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Country boundaries - simplifying political boundary data

Simplifying your data means removing complexity in the vertices of your geometry. Each vertex must be translated to vector tile coordinates. The fewer vertices to translate, the faster processing becomes. Often you can simplify your data without any visual change, but oversimplifying could remove important granularity in your data as well as potentially create invalid geometries if lines begin overlapping.

Simplification tools typically take a tolerance parameter to specify how much to simplify. For MTS, recipe simplification typically ranges from 0 - 40, with a value 20 indicating moderate simplification. 4 is the default parameter if you do not specify a value in your recipe. The default simplification value simplifies your data so that is not distinguishable visually but will still make the tiles as small as possible under the constraints of tile boundaries.

Why would you want to use simplification?

There are two primary use cases for simplification:

  1. Preserve shape. Set simplification to 0 to preserve the shape of the gridded data exactly. For example, weather data will need to be precise to visualize near real time precipitation.
  2. Reduce complexity. Set simplification to a moderate value such as 15 to 20 if your tiles are large and you want to make them smaller for faster map loads. Simplification does not affect the resolution of your data at higher zoom levels. In the example below, we show how country boundary data can be simplified and still have the visualized effect needed.

Country Boundaries

The recipe below is an example of why simplification can be effective. This example of simplification uses country boundary data from Natural Earth Data. In this mapping scenario, we want a visual of where country boundaries exist, but the exact precision of the boundary is not significant - we don't need to display highly detailed country borders. To achieve this output, you would use the simplification option in the features configuration to keep the number of nodes small in the final tiles.

Zoom in and out to view the effects of simplification on the country boundaries dataset.

The tileset on the left contains country boundaries with the default simplification value of 4. The tileset on the right contains country boundaries with a simplification value of 20.

Using the Tilesets CLI to generate a tileset

This section describes how to use the Tilesets CLI to generate a tileset.

  1. Download the data you'll use to create the tileset:
arrow-downDownload line-delimited GeoJSON
  1. Create a tileset source named country-polygons with the data you downloaded
tilesets upload-source username country-polygons ~/your/local/path/countries.ldgeojson
  1. Create your recipe as a local JSON file (for example simplification-recipe.json) with your country-polygons tileset source
"version": 1,
"layers": {
"countries": {
"source": "mapbox://tileset-source/{username}/country-polygons",
"minzoom": 0,
"maxzoom": 5,
"features": {
"simplification": 20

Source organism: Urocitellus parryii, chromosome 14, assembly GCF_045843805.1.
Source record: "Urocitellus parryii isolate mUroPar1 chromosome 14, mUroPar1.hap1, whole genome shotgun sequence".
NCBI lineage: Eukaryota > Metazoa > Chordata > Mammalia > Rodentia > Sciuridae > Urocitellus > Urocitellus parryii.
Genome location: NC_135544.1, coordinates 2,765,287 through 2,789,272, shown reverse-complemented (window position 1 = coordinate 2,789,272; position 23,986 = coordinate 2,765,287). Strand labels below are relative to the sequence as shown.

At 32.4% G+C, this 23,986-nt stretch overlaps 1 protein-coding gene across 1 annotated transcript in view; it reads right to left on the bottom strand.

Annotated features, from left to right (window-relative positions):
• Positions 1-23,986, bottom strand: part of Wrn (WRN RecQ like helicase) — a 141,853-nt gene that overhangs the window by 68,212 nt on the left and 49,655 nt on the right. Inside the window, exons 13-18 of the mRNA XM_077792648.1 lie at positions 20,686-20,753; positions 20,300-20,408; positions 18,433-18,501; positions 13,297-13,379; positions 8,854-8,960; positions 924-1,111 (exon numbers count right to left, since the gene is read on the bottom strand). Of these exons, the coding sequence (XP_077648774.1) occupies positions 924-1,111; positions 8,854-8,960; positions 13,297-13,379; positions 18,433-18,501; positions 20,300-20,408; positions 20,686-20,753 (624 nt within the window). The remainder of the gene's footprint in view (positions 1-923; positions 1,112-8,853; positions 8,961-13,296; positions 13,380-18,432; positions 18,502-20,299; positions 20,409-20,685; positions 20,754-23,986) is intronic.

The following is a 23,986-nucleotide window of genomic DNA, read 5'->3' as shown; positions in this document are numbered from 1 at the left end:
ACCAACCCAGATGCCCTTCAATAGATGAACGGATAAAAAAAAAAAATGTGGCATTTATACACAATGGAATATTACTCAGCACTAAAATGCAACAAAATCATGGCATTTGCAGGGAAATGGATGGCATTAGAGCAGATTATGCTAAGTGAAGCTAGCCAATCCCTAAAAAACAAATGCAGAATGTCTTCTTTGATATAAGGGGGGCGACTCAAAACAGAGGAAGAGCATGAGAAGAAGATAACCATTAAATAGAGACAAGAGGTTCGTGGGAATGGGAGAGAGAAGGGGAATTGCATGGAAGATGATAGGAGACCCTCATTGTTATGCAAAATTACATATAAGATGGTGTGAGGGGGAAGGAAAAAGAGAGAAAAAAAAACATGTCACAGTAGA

1. Create a tileset with the id username.countries-simplification using your recipe and name it "country boundaries simplification". This will be an empty tileset to start, until you publish it.
tilesets create username.countries-simplification --recipe ~/your/local/path/simplification-recipe.json --name "country boundaries simplification"
  1. Now you're ready to publish your tileset and start processing your data
tilesets publish username.countries-simplification

Preview your tileset

  1. You can now add your new tileset to a map style to visualize its data. Below is an example of how to add the username.countries-simplification tileset as a vector tile source to a Mapbox GL JS map style.
<!DOCTYPE html>
<meta charset="utf-8">
<title>Country boundaries - simplifying political boundary data</title>
<meta name="viewport" content="initial-scale=1,maximum-scale=1,user-scalable=no">
<link href="" rel="stylesheet">
<script src=""></script>
body { margin: 0; padding: 0; }
#map { position: absolute; top: 0; bottom: 0; width: 100%; }
<div id="map"></div>
mapboxgl.accessToken = 'YOUR_MAPBOX_ACCESS_TOKEN';
const map = new mapboxgl.Map({
container: 'map',
style: 'mapbox://styles/mapbox/light-v10',
zoom: 8,
center: [-71.4935, 41.5852]

map.on('load', () => {
map.addSource('country-boundaries-simplified', {
type: 'vector',
url: 'mapbox://examples.countries-simplification'
'id': 'countries-simplification-data',
'type': 'line',
'source': 'country-boundaries-simplified',
'source-layer': 'countries_polygons',
'layout': {
'line-join': 'round',
'line-cap': 'round'
'paint': {
'line-color': '#ff69b4',
'line-width': 1


Recipe options used

FieldDescriptionData type
** source**The source data to use for this layer. Tileset sources are created with the Create a tileset source endpoint of Mapbox Tiling Service (MTS).String
minzoomSpecify the minimum zoom at which the data in your tileset will be available. A value of 0 here ensures that the countries will be visible at a global level.Integer
maxzoomSpecify the maximum zoom at which the data your tileset will be tiled. Your map can be viewed past this zoom level because of overzooming, but the data at zoom levels greater than the maxzoom will be less precise. A value of 5 here ensures that the countries will be visible as the user zooms in slightly, but will not be visible if they zoom in significantly.Integer

| features.simplification | Specify an integer value or expression that is greater than zero to control the level of simplification that occurs for features. The value provided is relative to the extent provided for the tiles, with a larger value resulting in more simplification. A value of 20 here indicates a moderate amount of simplification that will become more apparent as a user zooms in on country boundaries. | Integer expression |

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